Moviegoers who drink wine are moviegoers with discerning taste.
Or so the logic may go for the folks marketing Lisa Cholodenko’s new film, “The Kids Are Alright.”
While other strands of the Focus Features marketing campaign underscore the film’s story of a pair of lesbian mom’s and their two kids whose family is turned upside down when their sperm donor father returns, mainstream marketing for the specialty release — which opened in theaters this weekend — seems aimed at luring wine lovers.
The main promotional image on Focus’ website features the film’s unconventional family sharing wine (although they’ve been transported from their suburban backyard to a pastoral scene in the country).
The film’s apparent core demographic — print subscribers of the Sunday New York Times — were met this weekend with a special full color, four page insert hyping the new film while also touting the New York Times’ Wine Club.
The headline read:
CELEBRATE THE RELEASE OF THE ACCLAIMED FILM “THE KIDS ARE ALRIGHT” WITH THE NEW YORK TIMES WINE CLUB — just in time for those lazy days of summer socializing with your loved ones.
Meanwhile, back at the Film in Focus website, writer Howard Rodman continued the wine thread in a special feature for the site. He wrote about “The Kids Are Alright”, “While the film is not about wine, the pairing of wine to scene––for those in the know––spoke magnums about the characters.” He also offered a recommendation on drinks to savor with variety Focus Features films.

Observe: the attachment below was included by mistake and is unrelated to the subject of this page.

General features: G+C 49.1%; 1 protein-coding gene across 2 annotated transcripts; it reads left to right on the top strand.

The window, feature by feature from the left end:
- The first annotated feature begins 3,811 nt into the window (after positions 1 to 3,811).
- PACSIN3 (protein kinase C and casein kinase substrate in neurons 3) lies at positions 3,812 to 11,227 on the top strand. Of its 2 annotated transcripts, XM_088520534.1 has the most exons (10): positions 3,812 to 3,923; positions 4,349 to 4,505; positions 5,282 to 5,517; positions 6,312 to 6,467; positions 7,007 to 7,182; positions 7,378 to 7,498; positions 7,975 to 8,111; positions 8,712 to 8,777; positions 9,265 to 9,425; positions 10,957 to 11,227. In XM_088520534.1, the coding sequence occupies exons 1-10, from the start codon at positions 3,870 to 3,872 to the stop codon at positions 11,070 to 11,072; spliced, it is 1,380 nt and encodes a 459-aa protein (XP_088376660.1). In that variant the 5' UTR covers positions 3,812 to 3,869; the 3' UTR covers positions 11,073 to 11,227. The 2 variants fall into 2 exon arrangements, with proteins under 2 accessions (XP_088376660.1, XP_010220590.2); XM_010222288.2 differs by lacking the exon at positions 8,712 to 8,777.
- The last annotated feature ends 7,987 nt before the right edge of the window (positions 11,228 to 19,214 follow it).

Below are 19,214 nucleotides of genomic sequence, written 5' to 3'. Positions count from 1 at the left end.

“When Nic (Annette Bening) and Jules (Julianne Moore) invite their newly discovered sperm-donor (Mark Ruffalo) home for dinner to meet the kids––Joni (Mia Wasikowska) and Laser (Josh Hutcherson),” wrote Rodman, “They keep things simple and fresh: a hot-dog barbeque with a Petite Sirah from Kalyra, a Santa Barbara boutique vineyard.”
Of course, the wine hook for “The Kids Are Alright” evokes another specialty film from a few years ago, namely Fox Searchlight’s release of Alexander Payne’s “Sideways.”
“The Kids Are Alright” opened very well this weekend, earning more than $500,000 in 7 theaters, for an exceptionally strong big per screen average of $72,127. More at indieWIRE.